Sturgis Rally bike touring
“Put an engine on that thing!” This photo from Sturgis Rally will forever be one of my favorites.

So many more… Tales of round-the-world touring from Barry and Elise in Vermont. Waiting out all-day thunderstorms with Chelsea in a Nebraska hotel and gobbling down vegan ice cream sandwiches until we were sick. The real magic of a trip (of life!) is crystallized by small moments.

A week from our trip’s terminus in Portland, Maine, we considered continuing south to Florida. Hard work and perspiration aside, the simplicity of a hard day of pedaling creates satisfaction and (slow) tangible progress, mile by mile, across the country.

Instead, after 4,020 miles and 82 days of biking, we dipped our front tires in the Atlantic Ocean, snapped the obligatory success photo, and shipped our bikes home. Future touring awaited us, but the first one remains special in my memory.

Our adventure featured euphoria, exhaustion, accomplishment. A mix of pain and pleasure, fear and joy, commitment to a journey, and to each other.

Was it difficult? Hell yeah it was. I wouldn’t have it any other way.

End of the road in Maine!
bike tour U.S. map
Our route. 4,000 miles and three months of pedaling.

Surrender: A Day in the Life of a Cycle Tourist

Our view for the last couple weeks: hay fields and open roads.

Near the headwaters of the Missouri River, Chelsea cruises through our view for the last couple weeks: hay fields and open roads. Hazy from Washington fires and hot as a firecracker in July.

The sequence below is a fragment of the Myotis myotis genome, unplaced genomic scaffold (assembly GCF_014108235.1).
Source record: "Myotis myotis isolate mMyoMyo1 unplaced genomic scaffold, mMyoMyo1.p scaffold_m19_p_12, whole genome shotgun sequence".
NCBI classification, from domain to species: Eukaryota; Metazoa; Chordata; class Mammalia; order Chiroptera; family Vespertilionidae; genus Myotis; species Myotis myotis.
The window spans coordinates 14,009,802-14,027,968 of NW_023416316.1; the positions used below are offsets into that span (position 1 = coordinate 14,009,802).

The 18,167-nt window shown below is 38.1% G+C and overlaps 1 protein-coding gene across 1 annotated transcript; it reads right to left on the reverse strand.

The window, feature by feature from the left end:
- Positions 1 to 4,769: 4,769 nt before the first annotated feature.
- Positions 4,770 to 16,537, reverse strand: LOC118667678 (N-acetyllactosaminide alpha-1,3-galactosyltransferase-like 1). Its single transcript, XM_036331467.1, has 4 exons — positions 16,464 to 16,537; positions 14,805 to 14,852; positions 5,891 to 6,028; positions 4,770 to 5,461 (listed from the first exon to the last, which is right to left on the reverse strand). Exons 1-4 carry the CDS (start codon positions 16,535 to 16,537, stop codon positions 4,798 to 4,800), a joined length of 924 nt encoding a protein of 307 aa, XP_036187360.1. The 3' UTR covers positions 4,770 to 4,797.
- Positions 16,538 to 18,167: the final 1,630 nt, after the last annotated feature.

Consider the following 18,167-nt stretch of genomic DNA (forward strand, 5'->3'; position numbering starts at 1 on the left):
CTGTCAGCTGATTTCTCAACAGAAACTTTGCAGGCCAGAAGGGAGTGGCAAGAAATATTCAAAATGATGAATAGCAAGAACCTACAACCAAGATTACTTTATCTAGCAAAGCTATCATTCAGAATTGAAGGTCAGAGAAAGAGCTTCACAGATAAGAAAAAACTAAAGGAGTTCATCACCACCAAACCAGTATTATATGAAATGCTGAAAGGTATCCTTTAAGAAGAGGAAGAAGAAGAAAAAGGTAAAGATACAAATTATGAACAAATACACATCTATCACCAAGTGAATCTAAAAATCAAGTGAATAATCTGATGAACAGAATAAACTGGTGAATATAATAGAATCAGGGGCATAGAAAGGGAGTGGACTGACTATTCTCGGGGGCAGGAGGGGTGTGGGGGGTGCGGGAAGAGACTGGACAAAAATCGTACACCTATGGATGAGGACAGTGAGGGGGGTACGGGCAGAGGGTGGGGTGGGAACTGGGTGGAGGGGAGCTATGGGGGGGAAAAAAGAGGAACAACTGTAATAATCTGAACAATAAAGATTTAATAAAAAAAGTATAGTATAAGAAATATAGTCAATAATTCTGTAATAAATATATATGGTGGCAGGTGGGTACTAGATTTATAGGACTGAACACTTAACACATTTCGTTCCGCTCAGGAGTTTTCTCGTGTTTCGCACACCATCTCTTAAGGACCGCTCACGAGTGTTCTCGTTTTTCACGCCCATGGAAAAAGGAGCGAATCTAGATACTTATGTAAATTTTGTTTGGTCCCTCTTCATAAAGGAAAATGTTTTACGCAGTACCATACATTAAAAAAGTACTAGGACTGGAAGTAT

The day’s intensity ratcheted higher like a rising guillotine blade. 99 degrees. 25 mph headwinds with gusts. Nothing except barb wire fences whistling in the wind for 80 miles in front of us. The “town” we’d just passed through, Mosby, consisted of two houses, one abandoned with a roof caving in. A rippling series of long rollercoaster hills spelled our doom in thousands of feet of elevation to climb that day. And there we were, two specks on the ocean of the plains, beat down and buffeted, with nary even a cell phone signal to be found to even complain on Facebook. Good thing I have a blog and can do it later!

Sometimes, the warrior’s path is to push on, head down into the morass, battling our way to victory. We all are stronger than we think, both mentally and physically, and I am certainly in the Stoic’s camp believing that suffering makes you stronger and better equipped to handle future adversity. I find that small challenges and tests will often make life’s tougher obstacles seem easier in comparison, and am occasionally circumspect enough to cherish the pain afterward.

Cranking into the wind in the Montana plains.

Dakota cranking into the wind in the Montana plains.

This, however, was not one of those days! While we wake up with tired bodies every morning, on this day our legs hung like lead pendulums churning away in a thick soup of blasting hot air. We’d pushed through 60 mile scorchers before, yet this total feeling of exhaustion was like a crashing wave trying to drown us.

Only 25 miles in, with 50 to go, we found a rest stop in a fancy new building in the least populated area of Montana. Why they put it there, I have no idea. The cold, filtered water (most water in the plains tastes like warm dog farts) and hard slat benches to relax upon in the air conditioned space made it feel like Cleopatra’s palace. I sat and relished the cold air and took on the unofficial and unpaid Greeter of Road Trippers for awhile, chatting with each new arrival. “Heyyyy, where ya headed? Seen any stores to the east of here? No?”